Before You Begin


Welcome to the Interchange Catalog Building Tutorial. Interchange originally started as an electronic cart and database display system, but over time it developed into a general application server. Interchange is written in Perl programming language, and it gives you the full power of Perl in Interchange pages. While being familiar with Perl (or programming languages in general) is definitely an advantage, you do not have to be a programmer to use Interchange. Interchange offers elegant and convenient, HTML-like, ITL (Interchange Tag Language) tags to access its features.

The simple Interchange catalog you will create during this tutorial should give you a feel of the basic Interchange system. The catalog should also be considered a stepping stone to a more complete and functional Interchange-enabled website. We will rely on default settings as much as possible, to accentuate ideas instead of implementation. We will use a small number of Interchange features and still create a usable website (an on-line store in our example). The resulting site will be simple but usable. The value of this tutorial is in the explanations of the general Interchange ideas and small ready to use examples to get you up to speed.

To make the most out of this tutorial, we recommend that you create the files used in this tutorial yourself, instead of copy-pasting the examples.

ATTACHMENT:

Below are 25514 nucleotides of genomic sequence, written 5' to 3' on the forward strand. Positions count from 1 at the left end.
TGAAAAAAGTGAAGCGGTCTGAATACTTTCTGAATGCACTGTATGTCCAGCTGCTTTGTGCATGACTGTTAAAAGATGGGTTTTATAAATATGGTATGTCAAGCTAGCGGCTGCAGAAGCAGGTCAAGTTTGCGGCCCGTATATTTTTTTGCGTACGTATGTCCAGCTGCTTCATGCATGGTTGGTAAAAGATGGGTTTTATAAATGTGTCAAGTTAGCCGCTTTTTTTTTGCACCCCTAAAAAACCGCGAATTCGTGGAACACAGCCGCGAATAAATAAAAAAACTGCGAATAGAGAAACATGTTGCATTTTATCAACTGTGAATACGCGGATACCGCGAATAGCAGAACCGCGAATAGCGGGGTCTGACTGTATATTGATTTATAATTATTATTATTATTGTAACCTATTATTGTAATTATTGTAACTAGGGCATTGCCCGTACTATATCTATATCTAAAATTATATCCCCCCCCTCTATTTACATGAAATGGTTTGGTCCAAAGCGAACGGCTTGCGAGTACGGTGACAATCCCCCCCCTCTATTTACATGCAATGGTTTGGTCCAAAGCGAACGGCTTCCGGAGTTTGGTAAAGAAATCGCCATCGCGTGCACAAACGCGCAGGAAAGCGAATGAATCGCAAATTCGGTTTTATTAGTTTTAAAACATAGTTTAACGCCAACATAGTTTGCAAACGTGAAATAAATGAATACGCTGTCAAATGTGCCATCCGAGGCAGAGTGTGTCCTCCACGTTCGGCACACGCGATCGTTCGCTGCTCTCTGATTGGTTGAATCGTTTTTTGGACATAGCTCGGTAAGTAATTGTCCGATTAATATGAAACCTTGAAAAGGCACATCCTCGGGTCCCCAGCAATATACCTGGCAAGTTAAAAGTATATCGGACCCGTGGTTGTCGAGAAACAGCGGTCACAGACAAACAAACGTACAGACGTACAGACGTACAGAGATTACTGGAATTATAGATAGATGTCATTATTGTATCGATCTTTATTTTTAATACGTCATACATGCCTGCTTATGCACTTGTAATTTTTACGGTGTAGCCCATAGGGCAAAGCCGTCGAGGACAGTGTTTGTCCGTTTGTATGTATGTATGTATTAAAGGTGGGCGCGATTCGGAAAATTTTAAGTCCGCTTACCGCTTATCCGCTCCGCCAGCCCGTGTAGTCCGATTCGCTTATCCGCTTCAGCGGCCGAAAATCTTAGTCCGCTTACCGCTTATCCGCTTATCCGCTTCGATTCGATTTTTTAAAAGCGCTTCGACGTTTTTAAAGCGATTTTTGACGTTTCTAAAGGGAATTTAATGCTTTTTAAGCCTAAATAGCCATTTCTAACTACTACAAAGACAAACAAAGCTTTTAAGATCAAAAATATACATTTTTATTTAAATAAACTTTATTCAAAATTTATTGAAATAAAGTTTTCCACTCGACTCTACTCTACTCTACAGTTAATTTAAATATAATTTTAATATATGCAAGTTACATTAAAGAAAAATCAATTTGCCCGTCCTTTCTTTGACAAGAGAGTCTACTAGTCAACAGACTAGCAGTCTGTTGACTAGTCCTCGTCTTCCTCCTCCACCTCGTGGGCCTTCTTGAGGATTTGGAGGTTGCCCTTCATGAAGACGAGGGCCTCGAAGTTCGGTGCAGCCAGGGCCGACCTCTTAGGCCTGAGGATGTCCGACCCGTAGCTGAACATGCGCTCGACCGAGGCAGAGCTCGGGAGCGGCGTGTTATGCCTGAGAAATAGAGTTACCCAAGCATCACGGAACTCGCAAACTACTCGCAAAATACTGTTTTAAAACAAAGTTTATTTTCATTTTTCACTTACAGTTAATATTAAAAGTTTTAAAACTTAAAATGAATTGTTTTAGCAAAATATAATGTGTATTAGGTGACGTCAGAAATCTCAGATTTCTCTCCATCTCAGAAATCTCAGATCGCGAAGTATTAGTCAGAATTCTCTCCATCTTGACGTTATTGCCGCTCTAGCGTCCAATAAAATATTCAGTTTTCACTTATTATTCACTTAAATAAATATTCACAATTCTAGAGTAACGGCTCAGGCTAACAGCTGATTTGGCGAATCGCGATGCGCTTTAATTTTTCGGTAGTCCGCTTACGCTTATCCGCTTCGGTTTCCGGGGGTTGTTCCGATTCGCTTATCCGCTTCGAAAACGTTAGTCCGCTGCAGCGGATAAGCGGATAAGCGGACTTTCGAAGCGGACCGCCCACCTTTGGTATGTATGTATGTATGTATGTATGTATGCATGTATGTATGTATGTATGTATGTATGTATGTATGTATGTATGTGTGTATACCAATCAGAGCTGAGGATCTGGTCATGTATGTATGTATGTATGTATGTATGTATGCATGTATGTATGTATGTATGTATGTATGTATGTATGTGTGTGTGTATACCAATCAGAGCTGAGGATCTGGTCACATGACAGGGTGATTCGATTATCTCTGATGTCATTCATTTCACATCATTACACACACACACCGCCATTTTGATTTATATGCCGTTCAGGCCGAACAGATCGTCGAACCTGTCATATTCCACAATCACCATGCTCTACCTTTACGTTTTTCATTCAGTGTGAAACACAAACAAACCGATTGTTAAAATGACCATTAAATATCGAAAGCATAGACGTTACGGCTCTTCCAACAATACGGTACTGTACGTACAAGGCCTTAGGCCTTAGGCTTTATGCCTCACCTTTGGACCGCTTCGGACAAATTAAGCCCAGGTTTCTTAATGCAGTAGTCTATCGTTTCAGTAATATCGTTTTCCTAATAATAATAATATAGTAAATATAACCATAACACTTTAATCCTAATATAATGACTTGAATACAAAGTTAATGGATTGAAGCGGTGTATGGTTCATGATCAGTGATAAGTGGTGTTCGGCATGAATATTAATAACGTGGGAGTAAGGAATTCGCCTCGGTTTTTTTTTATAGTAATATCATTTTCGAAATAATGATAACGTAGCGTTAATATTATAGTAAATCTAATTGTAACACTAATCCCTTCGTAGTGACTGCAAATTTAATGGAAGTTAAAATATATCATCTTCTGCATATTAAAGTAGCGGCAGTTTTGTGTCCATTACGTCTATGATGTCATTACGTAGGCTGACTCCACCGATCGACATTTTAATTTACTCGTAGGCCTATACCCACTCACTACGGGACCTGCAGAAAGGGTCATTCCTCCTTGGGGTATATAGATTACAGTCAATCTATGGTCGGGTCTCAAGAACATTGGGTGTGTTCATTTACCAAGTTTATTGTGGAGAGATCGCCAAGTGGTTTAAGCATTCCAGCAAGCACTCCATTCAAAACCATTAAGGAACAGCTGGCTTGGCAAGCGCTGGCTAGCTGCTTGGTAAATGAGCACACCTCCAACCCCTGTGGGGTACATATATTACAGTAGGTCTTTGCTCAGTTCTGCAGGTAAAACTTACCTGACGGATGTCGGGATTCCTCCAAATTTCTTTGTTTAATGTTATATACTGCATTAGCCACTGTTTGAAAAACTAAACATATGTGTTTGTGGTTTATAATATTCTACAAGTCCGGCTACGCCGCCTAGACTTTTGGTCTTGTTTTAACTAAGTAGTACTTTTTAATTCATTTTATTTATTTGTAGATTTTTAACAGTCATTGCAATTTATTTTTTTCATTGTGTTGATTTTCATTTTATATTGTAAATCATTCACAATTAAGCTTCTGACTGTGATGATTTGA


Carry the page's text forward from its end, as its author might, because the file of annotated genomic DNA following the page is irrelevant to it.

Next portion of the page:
Writing a complete tutorial without the feedback from the audience is hard. Please jot down your notes and remarks as you digest this tutorial and e-mail authors with your comments.

Interchange Installation

For installation instructions, see Interchange Guides: Installation.

Test Server Hostname

We recommend that you always use your full system name (such as myhost.mydomain.local) instead of localhost. The HTTP State Management Mechanism (RFC 2109) specifies that cookies can only be set when the domain name contains at least two dots. Interchange does work even with client cookies disabled, but your session will be dropped every time you leave the catalog, since the session ID (which Interchange then embeds in the URL) will be lost.

If your system does not have a suitable name, and you're not going to bother yourself with establishing one, there's the /etc/hosts file you can tune for the desired effect. Simply modify:       localhost

to become       localhost myhost.mydomain.local mydomain.local

and you'll be able to use myhost.mydomain.local as your server name.

Interchange Daemon and Catalogs

To control the Interchange daemon, use the init.d script supplied with the RPM and DEB packages. For example, to start Interchange, run /etc/init.d/interchange start or /etc/rc.d/init.d/interchange start. To stop or restart Interchange, simply use stop or restart as arguments.

For more detailed information, see Q: .

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